Many borrowers who have an interest-only mortgage may consider switching to a repayment mortgage. This is because while interest-only payments are lower, it can cost more in the long run and the repayment vehicle may not always be reliable.
This article will provide information on why some lenders encourage switching, the steps to take when transferring your mortgage, and how using a whole-of-market broker can help you secure the most cost-effective deal.
Table of Contents
- 1 Repayment methods explained
- 2 How do you change mortgage type?
- 3 Can you convert an interest-only mortgage to repayment?
- 4 Can you switch mortgage anytime?
- 5 Will your lender allow you to switch?
- 6 Switch to a part-and-part mortgage
- 7 Will you need to remortgage?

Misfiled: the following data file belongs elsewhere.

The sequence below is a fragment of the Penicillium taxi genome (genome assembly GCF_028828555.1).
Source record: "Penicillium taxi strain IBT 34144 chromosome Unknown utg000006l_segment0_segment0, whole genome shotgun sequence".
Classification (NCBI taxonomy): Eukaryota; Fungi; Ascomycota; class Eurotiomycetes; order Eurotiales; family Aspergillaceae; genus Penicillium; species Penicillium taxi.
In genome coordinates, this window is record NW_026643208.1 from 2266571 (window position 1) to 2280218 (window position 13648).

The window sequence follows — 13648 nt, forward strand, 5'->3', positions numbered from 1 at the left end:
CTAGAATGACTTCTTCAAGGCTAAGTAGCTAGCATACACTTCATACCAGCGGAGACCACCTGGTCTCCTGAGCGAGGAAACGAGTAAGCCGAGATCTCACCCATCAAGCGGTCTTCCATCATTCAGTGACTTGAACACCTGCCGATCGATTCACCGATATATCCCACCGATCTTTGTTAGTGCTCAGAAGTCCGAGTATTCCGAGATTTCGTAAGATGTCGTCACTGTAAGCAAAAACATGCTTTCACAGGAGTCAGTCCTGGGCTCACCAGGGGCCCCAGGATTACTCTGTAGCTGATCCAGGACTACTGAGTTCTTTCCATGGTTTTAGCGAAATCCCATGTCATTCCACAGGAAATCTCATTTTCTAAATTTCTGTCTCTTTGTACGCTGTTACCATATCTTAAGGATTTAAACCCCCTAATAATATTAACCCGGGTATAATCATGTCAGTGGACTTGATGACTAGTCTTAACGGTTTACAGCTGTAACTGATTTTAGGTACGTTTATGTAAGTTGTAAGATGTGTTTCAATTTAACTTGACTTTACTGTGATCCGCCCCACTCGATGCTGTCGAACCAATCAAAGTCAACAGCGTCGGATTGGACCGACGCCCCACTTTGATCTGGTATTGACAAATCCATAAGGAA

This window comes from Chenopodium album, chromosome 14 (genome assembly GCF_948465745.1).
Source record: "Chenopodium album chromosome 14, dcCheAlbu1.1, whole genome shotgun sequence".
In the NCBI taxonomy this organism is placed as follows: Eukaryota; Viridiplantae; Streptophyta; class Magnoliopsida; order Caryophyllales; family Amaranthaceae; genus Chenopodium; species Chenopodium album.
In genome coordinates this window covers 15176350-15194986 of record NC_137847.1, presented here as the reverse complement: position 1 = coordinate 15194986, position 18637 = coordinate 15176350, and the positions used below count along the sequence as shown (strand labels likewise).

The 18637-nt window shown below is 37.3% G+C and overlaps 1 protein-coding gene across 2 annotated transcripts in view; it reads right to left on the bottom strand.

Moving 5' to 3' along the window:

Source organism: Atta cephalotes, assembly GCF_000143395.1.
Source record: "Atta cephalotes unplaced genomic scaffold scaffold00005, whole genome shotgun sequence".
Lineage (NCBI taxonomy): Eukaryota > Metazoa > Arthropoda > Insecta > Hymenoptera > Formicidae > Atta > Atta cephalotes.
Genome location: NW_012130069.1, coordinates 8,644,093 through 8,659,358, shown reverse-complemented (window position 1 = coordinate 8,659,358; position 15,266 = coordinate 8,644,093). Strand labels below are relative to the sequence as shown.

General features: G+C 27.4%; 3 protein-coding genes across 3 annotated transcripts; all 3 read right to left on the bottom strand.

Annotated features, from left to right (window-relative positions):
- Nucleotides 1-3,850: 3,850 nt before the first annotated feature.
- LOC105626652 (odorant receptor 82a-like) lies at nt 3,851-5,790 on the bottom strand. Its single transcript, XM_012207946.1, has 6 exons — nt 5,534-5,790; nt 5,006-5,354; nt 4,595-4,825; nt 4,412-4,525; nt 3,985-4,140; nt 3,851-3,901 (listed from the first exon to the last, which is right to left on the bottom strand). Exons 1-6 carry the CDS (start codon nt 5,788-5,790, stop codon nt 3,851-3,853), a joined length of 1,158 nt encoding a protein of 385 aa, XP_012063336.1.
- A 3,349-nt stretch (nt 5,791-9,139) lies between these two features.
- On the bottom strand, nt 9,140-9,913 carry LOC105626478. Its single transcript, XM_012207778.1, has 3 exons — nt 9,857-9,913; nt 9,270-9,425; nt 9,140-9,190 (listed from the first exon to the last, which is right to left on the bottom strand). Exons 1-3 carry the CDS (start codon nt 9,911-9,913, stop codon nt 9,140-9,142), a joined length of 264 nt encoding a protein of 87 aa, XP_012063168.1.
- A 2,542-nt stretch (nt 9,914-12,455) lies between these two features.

- 8 Do you need a solicitor?
- 9 How a broker can help you to switch
Repayment methods explained
There are typically two main repayment methods to consider: capital and interest (repayment), and interest only.
capital and interest
The capital and interest repayment method is the most common and straightforward option. With this method, you will pay back both the interest and a portion of the capital each month. This means that over time, the capital will be gradually reduced and your mortgage will be fully repaid by the end of the term.
This is a popular choice for those who want the peace of mind of knowing that their mortgage will be fully repaid.
The interest only option is not so straightforward. Your monthly payments will be cheaper, as you are not making any payments towards the mortgage balance.
The amount you owe at the beginning will be the same at the end.
Interest only mortgages require a separate strategy for repayment of the mortgage debt. Often this is:
- From savings and investment
- Sale of other assets or property
It is important to note that this method requires careful planning and a solid investment strategy, so it may not be suitable for everyone.